What teachers SHOULD NOT do on the first day of classes

I’m coming from the perspective of a teacher.

I think the first day of classes can be year wrecker or a  good jump start to a fun school year for students. Normally, most students do not look forward to the first day of classes which they merely perceive as a splash of cold water on their beautiful summer vacation dream,; moreover, the torment sinks in as they find the first day of classes the same old day they wished they never been to.

1. No more “INTRODUCE YOURSELF ONE BY ONE”.

CLASS NUMBER ONE (First victim) LAST CLASS NUMBER (sighs in heavenly relief)

Face it, not all students have the courage to speak in front of the class and bluntly bare out what they feel, what are their opinions, nor their quote or motto that guides their lives.

2.  Give a talk that lasts a lifetime

In this case most especially students who have been in the school for years, a reiteration of the same old thing can be a real bore. Although it is important that rules, regulations and protocols be reminded, teachers can simply ask students how much they know of these guidelines and maybe add on those that were missed.

Plus,  your students develop a habit of sleeping while their eyes wide open (it’s a skill)

PS AT THE MOMENT OF YOUR SPEECH: All they want is to run to the classroom nearby and talk to their friends who they haven’t seen in months . The more epic talks you give the more excitement they feel.

3. Write or Share ” What was your SUMMER EXPERIENCE?”

This is a personal experience when I was in grade 5. My classmate had an accident which caused his left arm broken. Our teacher asked us the same essay question, and while everyone was excited sharing their fun summer trips- he wasn’t. Instead, he  shyly approached our teacher and said he does not feel well. Lesson learned? A few other topics might be helpful enough. Anyway, the more options, the more variety of experiences shared.

4. RANT, RAGE, BERATE

Imagine a quiet and very anxious class who barely are strangers to each other which adds up more tension. The air is cold and uncomfortable as everyone breathes and stares at the front door as it slowly opens like an unknown character from a horror film enters the realm of the first day of classes. Stands up and rants like an infuriated whatever.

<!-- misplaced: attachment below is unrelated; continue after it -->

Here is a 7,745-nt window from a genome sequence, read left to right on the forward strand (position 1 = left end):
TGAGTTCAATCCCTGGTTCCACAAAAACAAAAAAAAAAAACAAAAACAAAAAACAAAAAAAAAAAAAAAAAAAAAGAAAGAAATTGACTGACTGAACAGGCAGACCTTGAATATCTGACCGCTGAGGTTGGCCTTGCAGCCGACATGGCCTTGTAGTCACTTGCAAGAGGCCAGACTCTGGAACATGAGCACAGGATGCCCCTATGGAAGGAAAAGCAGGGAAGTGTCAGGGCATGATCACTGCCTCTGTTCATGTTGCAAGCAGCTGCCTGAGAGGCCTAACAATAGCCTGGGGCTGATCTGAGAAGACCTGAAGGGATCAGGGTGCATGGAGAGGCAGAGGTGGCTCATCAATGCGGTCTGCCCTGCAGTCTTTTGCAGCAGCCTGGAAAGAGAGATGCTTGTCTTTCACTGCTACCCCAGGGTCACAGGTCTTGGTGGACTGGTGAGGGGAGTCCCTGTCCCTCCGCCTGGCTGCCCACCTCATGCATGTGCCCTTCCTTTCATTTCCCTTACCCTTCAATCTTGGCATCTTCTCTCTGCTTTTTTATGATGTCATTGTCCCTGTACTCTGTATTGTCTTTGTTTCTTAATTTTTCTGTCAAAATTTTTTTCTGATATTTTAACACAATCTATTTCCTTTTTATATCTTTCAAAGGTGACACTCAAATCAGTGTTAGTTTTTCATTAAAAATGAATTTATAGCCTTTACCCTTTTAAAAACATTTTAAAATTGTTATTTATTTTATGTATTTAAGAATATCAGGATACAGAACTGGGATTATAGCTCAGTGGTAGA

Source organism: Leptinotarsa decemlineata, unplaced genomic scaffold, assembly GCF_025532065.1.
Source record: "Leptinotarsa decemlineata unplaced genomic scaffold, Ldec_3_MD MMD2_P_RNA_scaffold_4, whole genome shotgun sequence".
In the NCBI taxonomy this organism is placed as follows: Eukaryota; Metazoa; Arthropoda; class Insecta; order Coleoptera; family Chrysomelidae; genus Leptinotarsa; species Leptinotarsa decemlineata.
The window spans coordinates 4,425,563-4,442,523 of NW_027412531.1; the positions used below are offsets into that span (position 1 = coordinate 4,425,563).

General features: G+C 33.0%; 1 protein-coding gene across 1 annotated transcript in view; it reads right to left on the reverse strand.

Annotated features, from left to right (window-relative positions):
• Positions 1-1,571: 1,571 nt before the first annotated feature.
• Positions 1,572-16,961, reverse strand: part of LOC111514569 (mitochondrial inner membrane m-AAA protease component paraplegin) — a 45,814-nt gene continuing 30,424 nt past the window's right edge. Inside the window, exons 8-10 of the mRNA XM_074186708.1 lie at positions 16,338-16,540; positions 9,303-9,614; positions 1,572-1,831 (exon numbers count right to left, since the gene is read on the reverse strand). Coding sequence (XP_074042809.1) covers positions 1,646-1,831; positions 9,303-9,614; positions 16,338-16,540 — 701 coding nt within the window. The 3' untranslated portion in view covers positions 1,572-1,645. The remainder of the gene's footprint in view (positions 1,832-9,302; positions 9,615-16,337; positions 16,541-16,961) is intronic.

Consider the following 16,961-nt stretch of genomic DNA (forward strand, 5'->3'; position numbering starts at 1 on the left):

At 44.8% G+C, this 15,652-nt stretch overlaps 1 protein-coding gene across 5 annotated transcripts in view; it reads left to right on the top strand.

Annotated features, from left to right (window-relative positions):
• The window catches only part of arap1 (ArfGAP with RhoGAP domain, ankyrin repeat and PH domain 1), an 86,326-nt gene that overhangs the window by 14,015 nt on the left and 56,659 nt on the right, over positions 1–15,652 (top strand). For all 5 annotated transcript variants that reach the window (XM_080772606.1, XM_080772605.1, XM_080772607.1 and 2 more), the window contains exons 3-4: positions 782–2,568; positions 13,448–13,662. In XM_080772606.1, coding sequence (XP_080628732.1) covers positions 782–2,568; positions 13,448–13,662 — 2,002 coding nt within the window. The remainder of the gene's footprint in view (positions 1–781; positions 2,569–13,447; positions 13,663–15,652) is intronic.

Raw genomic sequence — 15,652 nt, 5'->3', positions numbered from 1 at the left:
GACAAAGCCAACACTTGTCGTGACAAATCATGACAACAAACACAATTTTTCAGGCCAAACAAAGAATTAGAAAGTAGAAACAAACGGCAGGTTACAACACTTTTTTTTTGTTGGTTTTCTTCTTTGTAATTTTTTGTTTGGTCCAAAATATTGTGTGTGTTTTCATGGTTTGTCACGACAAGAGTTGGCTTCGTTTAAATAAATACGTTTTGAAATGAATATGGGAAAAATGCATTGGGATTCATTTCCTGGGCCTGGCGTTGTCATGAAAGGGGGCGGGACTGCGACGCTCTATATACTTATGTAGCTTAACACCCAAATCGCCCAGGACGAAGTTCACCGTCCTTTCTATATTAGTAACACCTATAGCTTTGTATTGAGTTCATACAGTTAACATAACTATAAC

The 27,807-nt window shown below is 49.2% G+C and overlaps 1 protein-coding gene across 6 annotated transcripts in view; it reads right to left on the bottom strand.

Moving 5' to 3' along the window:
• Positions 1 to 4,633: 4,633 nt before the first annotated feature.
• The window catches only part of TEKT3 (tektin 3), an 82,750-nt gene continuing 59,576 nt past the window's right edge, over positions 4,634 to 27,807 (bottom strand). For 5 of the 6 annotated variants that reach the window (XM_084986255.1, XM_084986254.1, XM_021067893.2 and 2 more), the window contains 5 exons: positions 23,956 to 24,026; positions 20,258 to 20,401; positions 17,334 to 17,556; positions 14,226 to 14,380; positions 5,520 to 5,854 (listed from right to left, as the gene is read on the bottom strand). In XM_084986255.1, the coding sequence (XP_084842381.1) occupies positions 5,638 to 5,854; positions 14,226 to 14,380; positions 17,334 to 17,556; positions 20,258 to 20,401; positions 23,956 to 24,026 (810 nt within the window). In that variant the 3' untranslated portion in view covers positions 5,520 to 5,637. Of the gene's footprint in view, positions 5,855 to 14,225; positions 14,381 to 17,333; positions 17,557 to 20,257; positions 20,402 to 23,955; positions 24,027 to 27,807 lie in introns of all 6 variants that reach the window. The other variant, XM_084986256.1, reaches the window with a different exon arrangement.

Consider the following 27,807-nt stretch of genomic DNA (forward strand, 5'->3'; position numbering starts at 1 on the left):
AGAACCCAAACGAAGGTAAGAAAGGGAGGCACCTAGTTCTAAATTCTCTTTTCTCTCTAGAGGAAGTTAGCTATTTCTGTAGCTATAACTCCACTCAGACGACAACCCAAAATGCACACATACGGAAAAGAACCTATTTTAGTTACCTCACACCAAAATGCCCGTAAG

No, it does not contribute to the whole learning experience. (oh and neither a joke too)

5. Be LATE

Nothing much to say. All you get are judgmental looks.

Now, I may not be right of all these things I say here, but the challenge is simple- If we want students who are involved, active, and responsible, creating the first impression has to be well taught. Careful planning entails involving students and creating an atmosphere of respect and a classroom that is relaxed and ready for learning.

I was talking about cliches the whole time, but this one never fails

“First impression lasts”

Happy First Day of Classes! 🙂

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4 thoughts on “What teachers SHOULD NOT do on the first day of classes

  1. Going over your list and I remember the first time I was made an adviser after eighteen years of teaching and administrative post, I can’t help but remember the agony of finding the right things to say for the entire day. After having gone through all the pleasntries and the usual mandatory routines like discussing the handbook which can be covered by about two minutes (c’mon, those guys were about to graduate high school already) end up with several more hours to spare, I couldn’t think of anything else to do or say not wanting to look like an amateur.

    Good luck to us this coming cademic year. See you next week.

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